Amplifying Minds

Learning and Growing Together

Archive for the tag “thinking”

#pb10for10

Today is the 5th annual picture book event:  #pb10for10. Here’s how you participate!

 

And, here are my 10 favorite picture books for looking at the world differently:

The Napping House Not only does this book show varying perspectives of the room on each page, but I have an incredible story to go with it.  I had just read this book (numerous times) in my kindergarten class right before one Halloween weekend.  Over that weekend, one of my students was in an accident and went into a coma. My Teaching Assistant and I went to see her Monday after school and when we talked to/at her, her brain pressure dropped, so I kept going back, and took books to read to her as I sat with her. Whenever I read The Napping House, she became visibly calmer and seemed to be hearing and recognizing it.  I left the tape that went with it, and the nurses would play if for her. When she came out of the coma, she asked me to read it to her…over and over…so I know reading a favorite book made a difference for this child.

Piggie Pie NO group of kids I have ever shared this book with has  not enjoyed it tremendously!

Zoom such a great book for predicting and seeing things differently; especially great for working with “bird’s eye view.”

It Looked Like Spilt Milk  This book teaches that with a little imagination, something ordinary could become something extraordinary. (Amazon’s words)

The Potato Man (and The Great Pumpkin Switch), but these go together to show storytelling and the importance of seeing the world through another perspective. Kids want to know where # 3 is–and some of my 4th graders even wrote their own “Lucky Penny” stories.

If  You Give A Mouse  A Cookie (I use it to teach Algebraic thinking with the “if…, then…”)

Tomorrow’s Alphabet -Explore a wonderful world of possibility with an imaginative alphabet puzzle that encouraged young readers to look beyond the obvious. (Amazon’s words!)

Bedhead and Baghead (two books, but they go together) Having  a bad hair day? These two kids handle it differently, but help us understand the commonality of worrying about how we look to others.

Counting On Frank–this one shows how a mathematical thinker looks at and thinks about the world

Picture This-a book full of visual surprises, sharing new perspectives on what came before and what is yet-to-come

 

I could do another 10 like this….but am going to go read other’s lists and gather a whole new bunch of ideas for books to use in a new school year!

First Day Plans

So our kids have been in school for 8 days.  Teachers have been building classroom community and pre-assessing for some achievement groupings, and getting to know the kids.  We’ve been doing some pre-work on our new devices (an infusion of 40 Chromebooks and 18 iPad minis this year) and talking about our Design 2015 projects in each grade level.  So far the highlight of the year for kids (and definitely our principal!) has been the Book Brigade, I think.

But the highlight for me is that the first week of September I get to start working with kids more than one on one testing them! So here’s what I’m thinking about math.

I’ll be working with 25 or so kids in 5th grade–who will be heading towards a middle school honors class that is a compacted 6th, 7th, and 8th grade curriculum.  There are two likely paths for these kids when they get to middle school.  Those who succeed in the 3 year compacted class will go into Algebra in 7th grade. Some, who are less confident and secure in the concepts taught next year, will go into a compacted year of 7th and 8th and go into Algebra in 8th grade.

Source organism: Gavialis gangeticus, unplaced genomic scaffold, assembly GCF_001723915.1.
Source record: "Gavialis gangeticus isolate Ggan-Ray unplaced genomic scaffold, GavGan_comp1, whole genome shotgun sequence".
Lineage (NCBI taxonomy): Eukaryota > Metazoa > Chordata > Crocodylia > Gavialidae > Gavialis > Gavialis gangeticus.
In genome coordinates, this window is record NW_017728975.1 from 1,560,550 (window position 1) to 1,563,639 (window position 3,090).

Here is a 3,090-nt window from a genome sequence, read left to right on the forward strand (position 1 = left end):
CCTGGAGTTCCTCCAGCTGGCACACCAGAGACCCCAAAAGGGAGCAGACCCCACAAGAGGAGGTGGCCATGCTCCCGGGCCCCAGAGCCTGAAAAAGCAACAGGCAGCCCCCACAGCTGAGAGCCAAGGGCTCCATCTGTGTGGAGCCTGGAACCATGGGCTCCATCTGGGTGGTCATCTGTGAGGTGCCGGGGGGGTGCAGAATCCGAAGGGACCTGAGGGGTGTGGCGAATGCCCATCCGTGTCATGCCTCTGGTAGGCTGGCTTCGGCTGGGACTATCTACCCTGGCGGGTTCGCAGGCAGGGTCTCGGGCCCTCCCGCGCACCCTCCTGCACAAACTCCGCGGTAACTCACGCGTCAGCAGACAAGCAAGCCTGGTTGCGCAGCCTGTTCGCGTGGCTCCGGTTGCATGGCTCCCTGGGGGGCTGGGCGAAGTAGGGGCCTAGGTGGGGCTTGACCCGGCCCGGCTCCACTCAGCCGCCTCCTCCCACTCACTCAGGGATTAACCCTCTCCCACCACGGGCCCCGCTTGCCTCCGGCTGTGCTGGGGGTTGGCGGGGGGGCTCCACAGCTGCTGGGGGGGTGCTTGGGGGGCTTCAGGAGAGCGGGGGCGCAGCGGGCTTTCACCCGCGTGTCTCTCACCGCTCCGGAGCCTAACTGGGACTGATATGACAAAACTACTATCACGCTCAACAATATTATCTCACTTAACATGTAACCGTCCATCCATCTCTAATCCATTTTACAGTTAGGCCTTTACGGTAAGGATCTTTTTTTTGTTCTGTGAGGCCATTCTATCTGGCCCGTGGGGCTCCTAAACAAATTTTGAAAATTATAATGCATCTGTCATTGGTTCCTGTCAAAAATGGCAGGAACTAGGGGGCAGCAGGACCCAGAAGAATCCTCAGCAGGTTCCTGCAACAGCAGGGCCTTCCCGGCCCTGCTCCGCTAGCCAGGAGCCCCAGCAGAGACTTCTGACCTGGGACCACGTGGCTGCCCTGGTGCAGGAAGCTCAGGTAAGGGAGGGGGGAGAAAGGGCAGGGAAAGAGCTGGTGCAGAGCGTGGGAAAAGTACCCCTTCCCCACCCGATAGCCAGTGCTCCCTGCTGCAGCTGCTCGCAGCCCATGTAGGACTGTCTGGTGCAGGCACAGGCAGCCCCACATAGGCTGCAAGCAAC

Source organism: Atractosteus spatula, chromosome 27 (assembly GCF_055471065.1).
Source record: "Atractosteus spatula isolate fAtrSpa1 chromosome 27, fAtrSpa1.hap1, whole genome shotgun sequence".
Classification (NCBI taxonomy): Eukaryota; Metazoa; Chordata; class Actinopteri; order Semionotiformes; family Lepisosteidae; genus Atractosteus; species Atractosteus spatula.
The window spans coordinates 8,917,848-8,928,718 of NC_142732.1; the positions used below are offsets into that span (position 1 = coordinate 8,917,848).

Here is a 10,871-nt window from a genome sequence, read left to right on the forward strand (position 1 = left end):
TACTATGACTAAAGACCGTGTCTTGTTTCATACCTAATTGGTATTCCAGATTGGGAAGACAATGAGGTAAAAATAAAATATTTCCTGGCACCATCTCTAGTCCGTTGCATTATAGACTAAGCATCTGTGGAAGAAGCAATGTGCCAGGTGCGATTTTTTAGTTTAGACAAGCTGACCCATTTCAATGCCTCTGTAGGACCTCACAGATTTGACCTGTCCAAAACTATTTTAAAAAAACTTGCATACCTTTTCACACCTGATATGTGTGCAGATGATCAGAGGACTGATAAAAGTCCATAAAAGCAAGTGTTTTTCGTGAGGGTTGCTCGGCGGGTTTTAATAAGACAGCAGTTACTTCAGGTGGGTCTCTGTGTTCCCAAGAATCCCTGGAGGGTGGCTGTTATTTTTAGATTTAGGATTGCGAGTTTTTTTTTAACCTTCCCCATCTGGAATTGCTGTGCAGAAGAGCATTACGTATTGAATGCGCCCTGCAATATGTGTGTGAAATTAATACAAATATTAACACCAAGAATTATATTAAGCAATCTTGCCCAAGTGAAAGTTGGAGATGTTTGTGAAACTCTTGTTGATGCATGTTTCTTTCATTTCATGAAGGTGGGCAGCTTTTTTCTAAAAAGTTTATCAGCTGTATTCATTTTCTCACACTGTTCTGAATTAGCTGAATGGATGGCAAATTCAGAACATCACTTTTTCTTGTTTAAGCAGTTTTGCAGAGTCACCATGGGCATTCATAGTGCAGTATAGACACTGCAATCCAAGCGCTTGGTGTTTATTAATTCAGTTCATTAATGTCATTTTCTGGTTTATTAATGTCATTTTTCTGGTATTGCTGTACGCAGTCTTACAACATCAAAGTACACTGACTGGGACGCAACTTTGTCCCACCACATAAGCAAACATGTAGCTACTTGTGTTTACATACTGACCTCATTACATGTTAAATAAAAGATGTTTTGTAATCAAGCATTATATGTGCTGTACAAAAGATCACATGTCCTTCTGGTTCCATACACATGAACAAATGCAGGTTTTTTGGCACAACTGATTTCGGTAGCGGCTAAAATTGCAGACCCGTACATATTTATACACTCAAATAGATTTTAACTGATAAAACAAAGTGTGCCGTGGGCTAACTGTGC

My goal, to amplify their minds this year, is to help to my kids look at the world through a mathematical lens, rather than see math as algorithms to be learned. So, we’ll be working with real life examples whenever possible, they’ll be learning math within real contexts and we’ll do units like the “Artful Engineering” one developed to use the fabricators we have. I’ll be collaborating with a fifth grade teacher for this class, and we’ll mostly do it in her room.

But this first week, I can’t decide quite how to begin…

I want to have discussions about what is math and what does a mathematician do. I’m considering asking them to do/make something to show what they know/think/believe about math. I’m not sure that wouldn’t be too open-ended for the first day, though.

I want to take in some new manipulatives that will end up being snap cubes, but right now are nets of cubes.  I want to ask kids to figure out what they are and design something with them, to see what they build and how they think.

I want to read Counting on Frank and talk about “Henry Questions.”

I want to show the figure from Lockhart’s Lament and ask them how much room the triangle takes up and hear their thinking–and watch how it changes as others share theirs.

Screen Shot 2013-09-01 at 9.50.37 AM

I want them to fiddle with questions such as:

“A piece of wood is 15 feet long. How many 3/4-foot sections can be cut from it?” so I can see how they think.

I want them to list and think about questions that arise from looking at things like:

0304_infographic-forbes-billionaires_800x22542

I’ve thought about building a slideshow of some kind and asking them to pick a picture and describe the math in it. I’d include pictures like those from here and here and here.

I want them to see math as art, as fun, as manageable and achievable and most of all something to invest in and enjoy!

So I’m trying to figure out how to involve and engage them in something cool…something that shares what math means to them… something that helps me begin to know more deeply how they think and what they think doing math is.

What would you do?

Post Navigation

%d bloggers like this: